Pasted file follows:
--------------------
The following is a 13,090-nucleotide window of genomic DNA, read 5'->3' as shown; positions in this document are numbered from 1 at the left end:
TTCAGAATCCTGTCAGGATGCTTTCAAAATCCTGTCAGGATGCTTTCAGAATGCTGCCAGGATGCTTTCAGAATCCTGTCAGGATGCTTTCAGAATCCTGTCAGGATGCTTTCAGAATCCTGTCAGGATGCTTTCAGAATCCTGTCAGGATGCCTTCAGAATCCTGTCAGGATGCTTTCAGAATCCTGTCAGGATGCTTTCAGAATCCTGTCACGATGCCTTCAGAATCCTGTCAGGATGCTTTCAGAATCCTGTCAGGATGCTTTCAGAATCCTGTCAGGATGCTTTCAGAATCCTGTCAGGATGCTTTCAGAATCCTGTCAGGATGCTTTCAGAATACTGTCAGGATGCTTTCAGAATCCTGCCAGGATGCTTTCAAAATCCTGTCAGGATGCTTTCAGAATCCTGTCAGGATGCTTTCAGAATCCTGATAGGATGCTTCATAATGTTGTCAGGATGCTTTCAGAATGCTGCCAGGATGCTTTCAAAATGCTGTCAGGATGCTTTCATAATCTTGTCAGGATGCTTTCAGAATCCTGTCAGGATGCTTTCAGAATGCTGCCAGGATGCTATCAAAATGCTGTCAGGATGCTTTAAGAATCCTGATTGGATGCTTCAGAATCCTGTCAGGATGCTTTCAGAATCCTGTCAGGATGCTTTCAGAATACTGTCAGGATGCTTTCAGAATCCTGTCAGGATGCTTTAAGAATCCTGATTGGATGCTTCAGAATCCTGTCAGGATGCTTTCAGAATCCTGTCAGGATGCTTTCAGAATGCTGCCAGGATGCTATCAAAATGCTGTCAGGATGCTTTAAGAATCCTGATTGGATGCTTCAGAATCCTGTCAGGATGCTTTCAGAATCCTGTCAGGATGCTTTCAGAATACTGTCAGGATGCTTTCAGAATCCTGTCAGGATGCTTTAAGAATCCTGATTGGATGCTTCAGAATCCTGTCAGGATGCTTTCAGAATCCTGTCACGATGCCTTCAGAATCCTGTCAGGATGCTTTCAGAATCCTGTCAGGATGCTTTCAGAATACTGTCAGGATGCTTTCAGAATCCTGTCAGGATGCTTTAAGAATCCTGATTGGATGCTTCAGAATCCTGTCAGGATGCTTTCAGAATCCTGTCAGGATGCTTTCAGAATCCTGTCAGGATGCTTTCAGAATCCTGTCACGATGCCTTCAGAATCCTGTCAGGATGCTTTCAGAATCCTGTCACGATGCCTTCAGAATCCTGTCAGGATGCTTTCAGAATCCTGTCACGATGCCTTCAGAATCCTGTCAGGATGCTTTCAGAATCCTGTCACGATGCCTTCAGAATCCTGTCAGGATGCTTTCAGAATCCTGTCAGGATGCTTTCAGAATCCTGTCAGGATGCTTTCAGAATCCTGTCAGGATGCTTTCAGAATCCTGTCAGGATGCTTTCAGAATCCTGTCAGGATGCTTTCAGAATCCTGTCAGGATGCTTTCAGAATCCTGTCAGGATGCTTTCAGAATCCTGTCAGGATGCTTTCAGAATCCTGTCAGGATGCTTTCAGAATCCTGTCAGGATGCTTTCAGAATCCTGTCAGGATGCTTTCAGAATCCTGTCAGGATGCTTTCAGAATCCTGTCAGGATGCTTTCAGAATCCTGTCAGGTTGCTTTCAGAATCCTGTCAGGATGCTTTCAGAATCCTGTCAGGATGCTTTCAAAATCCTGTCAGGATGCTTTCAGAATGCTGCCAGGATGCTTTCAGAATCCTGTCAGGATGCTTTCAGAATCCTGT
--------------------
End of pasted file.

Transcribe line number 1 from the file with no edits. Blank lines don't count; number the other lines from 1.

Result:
The following is a 13,090-nucleotide window of genomic DNA, read 5'->3' as shown; positions in this document are numbered from 1 at the left end: